St. Louis Citizen Task Force to DEQ: Hold EPA accountable
Tuesday, October 14, 2014, 1:00 pm
ST. LOUIS — A state official touring the cleanup of a defunct chemical plant and surrounding neighborhoods was greeted with a plea to hold the EPA more accountable.
Dan Wyant, director of the Michigan Department of Environmental Quality, visited the Superfund site left behind by Michigan Chemical and Velsicol Chemical. His agency is funding a major cleanup of the nearby St. Louis neighborhood in partnership with the U.S. Environmental Protection Agency, with more than 45 nearby properties getting new soil this year and 53 scheduled for 2015. The cleanup includes bringing a new supply of drinking water to St. Louis from the Gratiot Area Water Authority, and he also toured the treatment plant that is being expanded.
“During the past year, I’ve been all over the state to visit sites DEQ staff work with on a daily basis,” Wyant said. “It gives me a better understanding of what is happening in communities and how that connects with the department’s goals of environmental stewardship, economic development and customer service.”
Media were not allowed on the plant site per EPA safety regulations, but Wyant invited area legislators to join him.
“At the Superfund site in St. Louis, there’s a lot of work still to be done, but we’re making progress,” he said, noting neighborhood work as well. “This site is part of Michigan’s legacy contamination, the pollution that came from being a manufacturing state in an era before strong environmental protections. We know it’s an ongoing issue, and we’re focused on cleaning it up.”
Among those on hand were three members of the Pine River Superfund Citizen Task Force, a community action group.
“It can move me to tears to see shovels finally being put in the ground in the neighborhood and in test pits out on the plant site,” said Jane Keon, secretary and longtime chairperson. “Still, there is no relaxation. We have been fighting EPA all year to get them to excavate more than they wanted to in the ANP (adjacent or nearby properties).”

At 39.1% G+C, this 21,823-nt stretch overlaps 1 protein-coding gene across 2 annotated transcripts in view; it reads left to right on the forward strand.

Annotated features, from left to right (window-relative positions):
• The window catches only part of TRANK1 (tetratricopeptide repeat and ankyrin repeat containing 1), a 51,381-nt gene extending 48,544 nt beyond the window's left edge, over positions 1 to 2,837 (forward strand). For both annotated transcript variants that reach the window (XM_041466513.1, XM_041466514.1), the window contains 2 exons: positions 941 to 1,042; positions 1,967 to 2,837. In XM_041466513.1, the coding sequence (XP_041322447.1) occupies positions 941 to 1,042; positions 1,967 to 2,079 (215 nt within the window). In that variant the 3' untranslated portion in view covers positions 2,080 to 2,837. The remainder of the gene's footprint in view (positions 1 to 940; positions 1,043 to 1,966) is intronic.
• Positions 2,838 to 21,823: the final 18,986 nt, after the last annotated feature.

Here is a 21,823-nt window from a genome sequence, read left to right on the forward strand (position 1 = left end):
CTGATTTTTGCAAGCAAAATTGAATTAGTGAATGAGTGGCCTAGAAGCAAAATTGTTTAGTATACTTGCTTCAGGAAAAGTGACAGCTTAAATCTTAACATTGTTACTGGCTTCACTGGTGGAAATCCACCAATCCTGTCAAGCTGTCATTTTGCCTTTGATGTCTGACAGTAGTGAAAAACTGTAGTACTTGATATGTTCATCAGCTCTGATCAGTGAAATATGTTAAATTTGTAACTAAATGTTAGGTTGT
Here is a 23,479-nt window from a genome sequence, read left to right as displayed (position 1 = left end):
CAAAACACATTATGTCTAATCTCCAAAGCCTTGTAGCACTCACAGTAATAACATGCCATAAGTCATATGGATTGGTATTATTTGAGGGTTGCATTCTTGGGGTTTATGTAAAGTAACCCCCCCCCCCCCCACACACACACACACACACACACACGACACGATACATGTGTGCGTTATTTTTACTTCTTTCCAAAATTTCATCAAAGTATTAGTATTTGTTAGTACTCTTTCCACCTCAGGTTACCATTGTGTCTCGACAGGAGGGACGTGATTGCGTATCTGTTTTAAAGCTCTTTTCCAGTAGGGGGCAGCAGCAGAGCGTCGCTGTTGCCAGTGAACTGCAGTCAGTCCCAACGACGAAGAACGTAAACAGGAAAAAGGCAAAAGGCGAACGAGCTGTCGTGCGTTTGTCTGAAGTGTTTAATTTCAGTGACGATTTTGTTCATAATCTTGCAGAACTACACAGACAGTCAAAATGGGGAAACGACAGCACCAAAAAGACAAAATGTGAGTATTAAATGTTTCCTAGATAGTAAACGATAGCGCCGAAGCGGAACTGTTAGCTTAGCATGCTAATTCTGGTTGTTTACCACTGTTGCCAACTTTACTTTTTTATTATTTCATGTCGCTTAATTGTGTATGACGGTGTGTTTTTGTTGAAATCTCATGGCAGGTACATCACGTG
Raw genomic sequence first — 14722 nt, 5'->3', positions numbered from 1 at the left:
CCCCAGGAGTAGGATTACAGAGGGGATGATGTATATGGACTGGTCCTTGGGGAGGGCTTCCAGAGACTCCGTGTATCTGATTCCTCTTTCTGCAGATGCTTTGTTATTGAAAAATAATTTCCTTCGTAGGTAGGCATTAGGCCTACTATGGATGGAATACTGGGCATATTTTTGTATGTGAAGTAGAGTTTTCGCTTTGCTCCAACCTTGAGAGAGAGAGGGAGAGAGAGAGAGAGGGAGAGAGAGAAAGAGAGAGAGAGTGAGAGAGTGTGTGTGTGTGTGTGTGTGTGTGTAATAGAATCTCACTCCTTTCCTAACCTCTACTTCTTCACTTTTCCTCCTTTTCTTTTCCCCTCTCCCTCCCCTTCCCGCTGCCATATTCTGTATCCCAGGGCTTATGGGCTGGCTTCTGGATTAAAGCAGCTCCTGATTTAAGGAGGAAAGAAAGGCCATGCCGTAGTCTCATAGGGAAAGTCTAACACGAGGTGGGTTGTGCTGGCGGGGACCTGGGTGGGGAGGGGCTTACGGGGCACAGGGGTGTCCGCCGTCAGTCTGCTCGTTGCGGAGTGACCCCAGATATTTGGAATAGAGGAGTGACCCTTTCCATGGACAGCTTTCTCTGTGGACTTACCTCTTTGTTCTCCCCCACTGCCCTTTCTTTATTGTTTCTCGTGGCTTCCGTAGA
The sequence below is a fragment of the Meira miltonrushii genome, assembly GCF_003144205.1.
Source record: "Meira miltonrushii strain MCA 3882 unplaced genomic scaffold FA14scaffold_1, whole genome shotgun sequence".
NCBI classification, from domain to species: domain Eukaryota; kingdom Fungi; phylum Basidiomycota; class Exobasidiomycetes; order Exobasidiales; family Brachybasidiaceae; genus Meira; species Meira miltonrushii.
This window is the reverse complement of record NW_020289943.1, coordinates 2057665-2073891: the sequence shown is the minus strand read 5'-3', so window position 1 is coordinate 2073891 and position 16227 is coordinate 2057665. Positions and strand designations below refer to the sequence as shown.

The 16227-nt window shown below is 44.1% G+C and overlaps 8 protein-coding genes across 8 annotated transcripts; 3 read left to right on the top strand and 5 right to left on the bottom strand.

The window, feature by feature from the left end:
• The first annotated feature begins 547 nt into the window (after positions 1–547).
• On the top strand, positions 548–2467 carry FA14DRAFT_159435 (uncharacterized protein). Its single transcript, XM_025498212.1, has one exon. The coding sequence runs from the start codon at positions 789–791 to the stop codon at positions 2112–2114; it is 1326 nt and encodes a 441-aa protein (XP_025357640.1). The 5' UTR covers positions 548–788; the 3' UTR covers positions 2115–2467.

She took her concerns to the director. “I spoke with Director Wyant about our observations concerning EPA’s tendency to cut corners to save money on our projects. Since we don’t have a responsible party such as Velsicol that EPA can keep watch over, EPA sort of becomes the responsible party, and we need DEQ to hold EPA accountable for their decisions in dealing with the pollution in our community,” she said.
“As an example, we understood from the proposed plan that the alleys, sidewalks and streets in the ANP would be sampled for contamination along with the yards, and dug up if necessary. When EPA began the project, they decided to do nothing for alleys, sidewalks and streets, not even sample,” Keon added. “Our concerns went unheard, but luckily the city spoke up and insisted on a more thorough cleanup than what EPA wanted to do. We need DEQ to take the role of speaking up and insisting, particularly on the plant site and downstream in the river, because the city doesn’t have jurisdiction over those operable units like they do in the neighborhood.”
State Sen. John Moolenaar, R-Midland, was one of the few legislators to join the tour. While he does not represent Gratiot County now, he hopes to in Congress, and noted the pollution issue stretches beyond the county borders.
“Gratiot County, the St. Louis area, the Pine River, the watershed is obviously important to my district, so thinking regionally it was an important issue to learn about,” he said.
The 103-mile-long Pine River begins in Mecosta County’s Wheatland Township, flowing through St. Louis on its way to Midland County, where it joins the Chippewa River about two miles before the Chippewa flows into the Tittabawassee River.
“There were a lot of positives, encouraging signs, where people were getting remediation going on. There’s new technology being looked at to treat the contaminate,” Moolenaar said. He pointed out the investment being made — about $20 million this year, with more federal money committed for next year — and an interest in seeing ongoing work “done and done right.”
He saw the frustration that Keon expressed and said, “There needs to be a stronger relationship between the community, EPA and DEQ in terms of communication and problem solving.”
Wyant took notes and promised to work to improve communications, Moolenaar added.
“I think it said a lot to have the director tour the site. He asked great questions. He’s a problem solver.”